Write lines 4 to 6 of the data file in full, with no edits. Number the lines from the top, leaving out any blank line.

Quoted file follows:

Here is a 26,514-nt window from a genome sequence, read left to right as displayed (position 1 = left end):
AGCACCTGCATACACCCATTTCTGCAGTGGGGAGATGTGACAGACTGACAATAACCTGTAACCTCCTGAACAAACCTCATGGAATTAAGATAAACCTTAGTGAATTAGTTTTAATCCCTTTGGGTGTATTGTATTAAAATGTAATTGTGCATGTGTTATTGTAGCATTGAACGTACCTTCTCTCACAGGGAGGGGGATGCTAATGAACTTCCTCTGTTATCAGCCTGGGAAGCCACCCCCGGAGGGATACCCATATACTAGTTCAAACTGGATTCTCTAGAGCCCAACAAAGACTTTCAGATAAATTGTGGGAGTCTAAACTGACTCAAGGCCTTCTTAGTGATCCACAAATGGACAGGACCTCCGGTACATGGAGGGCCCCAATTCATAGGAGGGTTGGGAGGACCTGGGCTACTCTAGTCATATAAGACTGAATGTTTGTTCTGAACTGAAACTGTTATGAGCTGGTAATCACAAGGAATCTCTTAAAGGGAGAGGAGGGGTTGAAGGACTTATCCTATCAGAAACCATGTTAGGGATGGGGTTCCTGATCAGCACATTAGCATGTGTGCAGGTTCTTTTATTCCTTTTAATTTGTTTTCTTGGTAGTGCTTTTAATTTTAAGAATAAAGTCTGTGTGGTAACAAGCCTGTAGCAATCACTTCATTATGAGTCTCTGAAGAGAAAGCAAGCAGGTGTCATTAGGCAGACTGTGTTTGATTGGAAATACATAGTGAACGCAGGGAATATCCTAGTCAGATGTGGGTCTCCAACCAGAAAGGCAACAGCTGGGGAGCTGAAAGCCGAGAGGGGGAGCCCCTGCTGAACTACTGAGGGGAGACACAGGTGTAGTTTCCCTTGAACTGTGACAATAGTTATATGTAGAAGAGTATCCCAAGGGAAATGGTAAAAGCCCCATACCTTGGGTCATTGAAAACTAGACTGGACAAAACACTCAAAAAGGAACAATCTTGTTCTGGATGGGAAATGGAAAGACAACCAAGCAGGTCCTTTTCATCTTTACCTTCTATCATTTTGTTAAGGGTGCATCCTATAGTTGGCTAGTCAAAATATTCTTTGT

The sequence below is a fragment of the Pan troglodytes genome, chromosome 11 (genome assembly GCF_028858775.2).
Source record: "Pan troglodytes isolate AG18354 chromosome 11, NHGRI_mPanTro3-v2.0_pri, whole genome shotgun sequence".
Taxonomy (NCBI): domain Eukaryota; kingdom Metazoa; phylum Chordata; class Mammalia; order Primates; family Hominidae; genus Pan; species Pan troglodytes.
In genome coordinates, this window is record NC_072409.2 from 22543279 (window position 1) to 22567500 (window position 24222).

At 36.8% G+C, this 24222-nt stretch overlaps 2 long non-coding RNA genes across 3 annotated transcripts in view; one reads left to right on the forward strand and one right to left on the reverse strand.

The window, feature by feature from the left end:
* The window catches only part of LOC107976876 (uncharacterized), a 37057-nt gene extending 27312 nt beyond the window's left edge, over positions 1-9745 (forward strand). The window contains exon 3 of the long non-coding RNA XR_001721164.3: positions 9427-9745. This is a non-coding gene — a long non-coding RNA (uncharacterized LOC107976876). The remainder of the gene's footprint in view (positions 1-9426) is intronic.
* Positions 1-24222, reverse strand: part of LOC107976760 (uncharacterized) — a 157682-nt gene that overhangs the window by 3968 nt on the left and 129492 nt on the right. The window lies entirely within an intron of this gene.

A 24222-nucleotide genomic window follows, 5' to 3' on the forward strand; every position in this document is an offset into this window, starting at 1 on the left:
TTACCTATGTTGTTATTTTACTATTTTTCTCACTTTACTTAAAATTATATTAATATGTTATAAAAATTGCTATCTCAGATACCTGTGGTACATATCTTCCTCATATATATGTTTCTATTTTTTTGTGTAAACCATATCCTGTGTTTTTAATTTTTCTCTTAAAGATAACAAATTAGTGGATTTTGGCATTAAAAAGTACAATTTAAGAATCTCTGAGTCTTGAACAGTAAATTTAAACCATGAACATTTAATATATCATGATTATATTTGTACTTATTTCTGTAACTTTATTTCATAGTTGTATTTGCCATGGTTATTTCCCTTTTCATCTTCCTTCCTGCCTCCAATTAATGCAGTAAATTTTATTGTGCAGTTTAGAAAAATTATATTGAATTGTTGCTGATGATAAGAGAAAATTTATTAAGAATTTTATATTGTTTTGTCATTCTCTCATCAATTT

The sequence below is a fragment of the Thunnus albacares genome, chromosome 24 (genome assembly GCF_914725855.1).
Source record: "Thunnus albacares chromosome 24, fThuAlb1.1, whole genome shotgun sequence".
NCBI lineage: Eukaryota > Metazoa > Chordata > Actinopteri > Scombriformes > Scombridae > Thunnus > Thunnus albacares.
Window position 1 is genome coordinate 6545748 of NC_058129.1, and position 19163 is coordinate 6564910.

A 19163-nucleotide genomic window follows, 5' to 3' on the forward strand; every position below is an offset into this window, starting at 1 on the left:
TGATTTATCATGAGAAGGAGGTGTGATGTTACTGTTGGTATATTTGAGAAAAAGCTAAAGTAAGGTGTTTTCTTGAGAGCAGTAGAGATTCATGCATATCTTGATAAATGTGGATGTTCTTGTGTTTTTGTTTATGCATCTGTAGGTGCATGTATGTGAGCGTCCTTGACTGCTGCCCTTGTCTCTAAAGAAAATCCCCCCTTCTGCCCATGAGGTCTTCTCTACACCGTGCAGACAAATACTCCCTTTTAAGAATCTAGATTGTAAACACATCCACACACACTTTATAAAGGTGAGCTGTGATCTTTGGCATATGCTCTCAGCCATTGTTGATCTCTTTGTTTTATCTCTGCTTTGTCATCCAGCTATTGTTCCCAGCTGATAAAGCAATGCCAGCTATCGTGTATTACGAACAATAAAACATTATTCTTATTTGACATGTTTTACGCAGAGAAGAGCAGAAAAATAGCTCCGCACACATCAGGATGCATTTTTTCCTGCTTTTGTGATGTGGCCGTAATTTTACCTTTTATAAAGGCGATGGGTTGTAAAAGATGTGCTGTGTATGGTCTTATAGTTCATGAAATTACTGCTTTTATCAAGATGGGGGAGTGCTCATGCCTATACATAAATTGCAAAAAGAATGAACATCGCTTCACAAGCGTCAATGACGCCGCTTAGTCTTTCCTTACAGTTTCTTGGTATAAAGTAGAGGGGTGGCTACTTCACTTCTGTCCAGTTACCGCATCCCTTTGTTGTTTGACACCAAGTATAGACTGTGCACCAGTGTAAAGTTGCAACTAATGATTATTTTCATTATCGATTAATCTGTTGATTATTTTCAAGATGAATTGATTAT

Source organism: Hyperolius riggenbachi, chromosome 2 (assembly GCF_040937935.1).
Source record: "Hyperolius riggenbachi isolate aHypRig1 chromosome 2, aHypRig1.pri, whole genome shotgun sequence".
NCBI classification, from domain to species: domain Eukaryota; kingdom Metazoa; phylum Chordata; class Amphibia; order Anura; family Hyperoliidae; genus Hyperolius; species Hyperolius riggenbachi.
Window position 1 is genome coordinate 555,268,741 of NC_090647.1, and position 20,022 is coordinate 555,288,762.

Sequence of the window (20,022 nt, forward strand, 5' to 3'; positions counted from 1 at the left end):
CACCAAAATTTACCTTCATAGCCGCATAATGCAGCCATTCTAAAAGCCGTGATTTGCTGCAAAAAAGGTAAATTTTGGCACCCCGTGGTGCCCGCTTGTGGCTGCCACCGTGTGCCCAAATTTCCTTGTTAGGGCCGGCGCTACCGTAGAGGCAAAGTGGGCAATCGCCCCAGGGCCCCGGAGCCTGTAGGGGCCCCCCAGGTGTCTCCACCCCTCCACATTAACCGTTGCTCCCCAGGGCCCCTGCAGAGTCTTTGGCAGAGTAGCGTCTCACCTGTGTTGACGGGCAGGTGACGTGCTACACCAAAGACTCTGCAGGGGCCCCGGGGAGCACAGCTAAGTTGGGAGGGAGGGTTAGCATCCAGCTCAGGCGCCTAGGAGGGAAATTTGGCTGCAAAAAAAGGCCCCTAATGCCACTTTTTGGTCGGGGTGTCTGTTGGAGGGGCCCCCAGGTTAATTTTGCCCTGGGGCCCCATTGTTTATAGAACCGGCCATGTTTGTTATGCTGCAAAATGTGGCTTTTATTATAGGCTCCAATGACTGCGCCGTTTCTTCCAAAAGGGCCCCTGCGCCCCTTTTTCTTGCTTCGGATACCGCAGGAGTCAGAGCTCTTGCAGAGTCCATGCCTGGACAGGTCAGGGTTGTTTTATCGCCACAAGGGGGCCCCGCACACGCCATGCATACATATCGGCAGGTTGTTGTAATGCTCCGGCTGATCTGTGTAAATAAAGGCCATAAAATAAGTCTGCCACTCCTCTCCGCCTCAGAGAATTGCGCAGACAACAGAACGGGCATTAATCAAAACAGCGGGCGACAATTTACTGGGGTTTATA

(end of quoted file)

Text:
Source record: "Pan troglodytes isolate AG18354 chromosome 11, NHGRI_mPanTro3-v2.0_pri, whole genome shotgun sequence".
Taxonomy (NCBI): domain Eukaryota; kingdom Metazoa; phylum Chordata; class Mammalia; order Primates; family Hominidae; genus Pan; species Pan troglodytes.
In genome coordinates, this window is record NC_072409.2 from 22543279 (window position 1) to 22567500 (window position 24222).